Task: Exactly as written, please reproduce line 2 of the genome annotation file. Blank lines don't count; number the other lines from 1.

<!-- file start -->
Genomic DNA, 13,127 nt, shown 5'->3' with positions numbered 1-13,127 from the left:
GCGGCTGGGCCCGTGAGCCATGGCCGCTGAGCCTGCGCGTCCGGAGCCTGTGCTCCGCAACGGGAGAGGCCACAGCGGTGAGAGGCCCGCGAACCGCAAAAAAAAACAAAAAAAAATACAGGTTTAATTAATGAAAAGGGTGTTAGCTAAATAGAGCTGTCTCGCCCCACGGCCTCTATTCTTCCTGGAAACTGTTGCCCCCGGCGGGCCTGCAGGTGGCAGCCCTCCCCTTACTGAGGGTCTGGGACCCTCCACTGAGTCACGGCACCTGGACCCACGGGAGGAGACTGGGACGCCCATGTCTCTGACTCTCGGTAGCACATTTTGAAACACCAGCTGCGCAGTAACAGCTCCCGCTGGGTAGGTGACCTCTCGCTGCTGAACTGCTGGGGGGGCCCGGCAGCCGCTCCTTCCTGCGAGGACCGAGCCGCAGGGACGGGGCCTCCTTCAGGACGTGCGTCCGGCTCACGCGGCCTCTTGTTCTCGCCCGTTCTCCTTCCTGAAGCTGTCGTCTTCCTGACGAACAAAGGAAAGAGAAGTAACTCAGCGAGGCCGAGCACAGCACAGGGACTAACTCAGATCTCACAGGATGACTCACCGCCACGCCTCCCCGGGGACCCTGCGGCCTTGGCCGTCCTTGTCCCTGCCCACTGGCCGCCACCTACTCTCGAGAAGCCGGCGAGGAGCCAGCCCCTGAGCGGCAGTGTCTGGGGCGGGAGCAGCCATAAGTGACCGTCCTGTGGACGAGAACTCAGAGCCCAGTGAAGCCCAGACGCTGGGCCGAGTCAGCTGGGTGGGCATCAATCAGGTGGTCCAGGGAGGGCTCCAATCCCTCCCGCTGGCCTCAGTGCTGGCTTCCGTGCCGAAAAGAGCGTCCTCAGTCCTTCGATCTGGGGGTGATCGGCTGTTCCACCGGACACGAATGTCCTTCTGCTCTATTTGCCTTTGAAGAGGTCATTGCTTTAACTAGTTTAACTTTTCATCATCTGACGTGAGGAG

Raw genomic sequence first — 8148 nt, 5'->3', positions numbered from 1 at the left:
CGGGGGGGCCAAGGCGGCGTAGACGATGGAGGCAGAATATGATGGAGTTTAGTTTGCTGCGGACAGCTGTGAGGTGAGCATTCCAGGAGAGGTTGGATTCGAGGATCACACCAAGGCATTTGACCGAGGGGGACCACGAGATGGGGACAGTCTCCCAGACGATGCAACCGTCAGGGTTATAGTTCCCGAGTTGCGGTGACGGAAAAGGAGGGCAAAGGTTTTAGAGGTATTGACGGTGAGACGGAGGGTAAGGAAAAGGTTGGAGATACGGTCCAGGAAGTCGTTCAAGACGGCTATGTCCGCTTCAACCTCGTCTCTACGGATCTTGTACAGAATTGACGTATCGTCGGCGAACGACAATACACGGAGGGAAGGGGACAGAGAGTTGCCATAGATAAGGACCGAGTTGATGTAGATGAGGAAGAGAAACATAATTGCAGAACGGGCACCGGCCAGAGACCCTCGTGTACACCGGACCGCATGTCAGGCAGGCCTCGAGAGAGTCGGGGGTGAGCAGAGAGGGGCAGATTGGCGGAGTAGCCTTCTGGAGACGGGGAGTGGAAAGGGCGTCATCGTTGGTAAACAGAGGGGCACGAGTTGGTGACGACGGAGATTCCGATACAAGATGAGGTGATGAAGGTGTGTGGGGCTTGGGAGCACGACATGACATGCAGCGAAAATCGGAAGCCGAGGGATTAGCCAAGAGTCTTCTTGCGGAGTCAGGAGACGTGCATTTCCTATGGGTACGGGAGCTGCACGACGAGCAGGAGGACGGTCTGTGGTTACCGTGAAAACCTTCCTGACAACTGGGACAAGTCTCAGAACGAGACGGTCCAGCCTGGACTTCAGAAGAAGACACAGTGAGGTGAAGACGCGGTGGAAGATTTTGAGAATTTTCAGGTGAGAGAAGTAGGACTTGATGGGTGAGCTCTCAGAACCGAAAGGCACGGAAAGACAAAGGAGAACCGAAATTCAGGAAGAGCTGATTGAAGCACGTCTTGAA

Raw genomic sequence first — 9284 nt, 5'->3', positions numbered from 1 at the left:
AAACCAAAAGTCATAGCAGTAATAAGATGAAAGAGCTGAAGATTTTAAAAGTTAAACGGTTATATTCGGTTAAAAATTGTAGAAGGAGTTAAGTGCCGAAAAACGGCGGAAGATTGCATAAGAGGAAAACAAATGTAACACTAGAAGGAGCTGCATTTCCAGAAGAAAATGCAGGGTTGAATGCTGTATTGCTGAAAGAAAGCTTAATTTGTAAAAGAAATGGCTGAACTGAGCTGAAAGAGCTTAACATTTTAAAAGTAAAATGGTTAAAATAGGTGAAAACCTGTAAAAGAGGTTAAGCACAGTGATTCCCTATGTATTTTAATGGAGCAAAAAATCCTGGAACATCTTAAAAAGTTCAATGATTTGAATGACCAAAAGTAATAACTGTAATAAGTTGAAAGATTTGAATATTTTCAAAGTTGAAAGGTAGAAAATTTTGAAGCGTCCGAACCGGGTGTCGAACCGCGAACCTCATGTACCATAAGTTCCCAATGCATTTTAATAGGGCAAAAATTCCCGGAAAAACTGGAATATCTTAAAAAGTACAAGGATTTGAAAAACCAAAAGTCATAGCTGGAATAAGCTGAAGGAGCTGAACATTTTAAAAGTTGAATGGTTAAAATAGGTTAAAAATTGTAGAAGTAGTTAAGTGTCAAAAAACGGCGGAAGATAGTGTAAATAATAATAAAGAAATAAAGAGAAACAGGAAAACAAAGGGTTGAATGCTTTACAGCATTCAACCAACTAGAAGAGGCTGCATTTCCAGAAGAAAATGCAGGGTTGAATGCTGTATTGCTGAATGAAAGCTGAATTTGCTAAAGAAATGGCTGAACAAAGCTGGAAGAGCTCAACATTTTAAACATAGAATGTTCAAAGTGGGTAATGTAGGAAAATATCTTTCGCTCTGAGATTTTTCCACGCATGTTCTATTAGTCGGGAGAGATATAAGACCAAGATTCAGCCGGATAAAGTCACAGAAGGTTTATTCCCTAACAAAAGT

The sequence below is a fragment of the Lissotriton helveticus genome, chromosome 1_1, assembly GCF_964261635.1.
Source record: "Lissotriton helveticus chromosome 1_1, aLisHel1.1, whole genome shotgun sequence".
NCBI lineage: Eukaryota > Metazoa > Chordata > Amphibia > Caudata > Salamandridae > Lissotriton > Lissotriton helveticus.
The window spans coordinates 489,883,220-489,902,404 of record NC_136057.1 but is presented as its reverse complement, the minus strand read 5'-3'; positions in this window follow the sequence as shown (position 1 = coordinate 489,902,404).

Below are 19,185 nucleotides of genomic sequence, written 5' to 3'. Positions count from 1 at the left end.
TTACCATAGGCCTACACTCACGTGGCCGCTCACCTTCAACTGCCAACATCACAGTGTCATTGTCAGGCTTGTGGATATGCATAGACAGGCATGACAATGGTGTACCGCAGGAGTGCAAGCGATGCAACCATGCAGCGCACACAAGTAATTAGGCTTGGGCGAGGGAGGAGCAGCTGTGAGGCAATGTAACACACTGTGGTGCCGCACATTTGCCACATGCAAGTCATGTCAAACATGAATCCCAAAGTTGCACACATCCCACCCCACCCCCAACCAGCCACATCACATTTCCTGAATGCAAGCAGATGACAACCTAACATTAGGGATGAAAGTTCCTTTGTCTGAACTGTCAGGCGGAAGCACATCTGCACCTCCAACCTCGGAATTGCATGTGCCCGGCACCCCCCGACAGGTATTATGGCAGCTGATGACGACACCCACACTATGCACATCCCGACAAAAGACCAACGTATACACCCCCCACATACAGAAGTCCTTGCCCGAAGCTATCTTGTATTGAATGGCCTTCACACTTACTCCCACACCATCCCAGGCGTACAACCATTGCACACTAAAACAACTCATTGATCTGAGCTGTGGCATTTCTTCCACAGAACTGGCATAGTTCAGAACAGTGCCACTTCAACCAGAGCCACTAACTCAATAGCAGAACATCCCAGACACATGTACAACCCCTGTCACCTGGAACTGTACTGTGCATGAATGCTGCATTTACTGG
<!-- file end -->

GCGGCTGGGCCCGTGAGCCATGGCCGCTGAGCCTGCGCGTCCGGAGCCTGTGCTCCGCAACGGGAGAGGCCACAGCGGTGAGAGGCCCGCGAACCGCAAAAAAAAACAAAAAAAAATACAGGTTTAATTAATGAAAAGGGTGTTAGCTAAATAGAGCTGTCTCGCCCCACGGCCTCTATTCTTCCTGGAAACTGTTGCCCCCGGCGGGCCTGCAGGTGGCAGCCCTCCCCTTACTGAGGGTCTGGGACCCTCCACTGAGTCACGGCACCTGGACCCACGGGAGGAGACTGGGACGCCCATGTCTCTGACTCTCGGTAGCACATTTTGAAACACCAGCTGCGCAGTAACAGCTCCCGCTGGGTAGGTGACCTCTCGCTGCTGAACTGCTGGGGGGGCCCGGCAGCCGCTCCTTCCTGCGAGGACCGAGCCGCAGGGACGGGGCCTCCTTCAGGACGTGCGTCCGGCTCACGCGGCCTCTTGTTCTCGCCCGTTCTCCTTCCTGAAGCTGTCGTCTTCCTGACGAACAAAGGAAAGAGAAGTAACTCAGCGAGGCCGAGCACAGCACAGGGACTAACTCAGATCTCACAGGATGACTCACCGCCACGCCTCCCCGGGGACCCTGCGGCCTTGGCCGTCCTTGTCCCTGCCCACTGGCCGCCACCTACTCTCGAGAAGCCGGCGAGGAGCCAGCCCCTGAGCGGCAGTGTCTGGGGCGGGAGCAGCCATAAGTGACCGTCCTGTGGACGAGAACTCAGAGCCCAGTGAAGCCCAGACGCTGGGCCGAGTCAGCTGGGTGGGCATCAATCAGGTGGTCCAGGGAGGGCTCCAATCCCTCCCGCTGGCCTCAGTGCTGGCTTCCGTGCCGAAAAGAGCGTCCTCAGTCCTTCGATCTGGGGGTGATCGGCTGTTCCACCGGACACGAATGTCCTTCTGCTCTATTTGCCTTTGAAGAGGTCATTGCTTTAACTAGTTTAACTTTTCATCATCTGACGTGAGGAG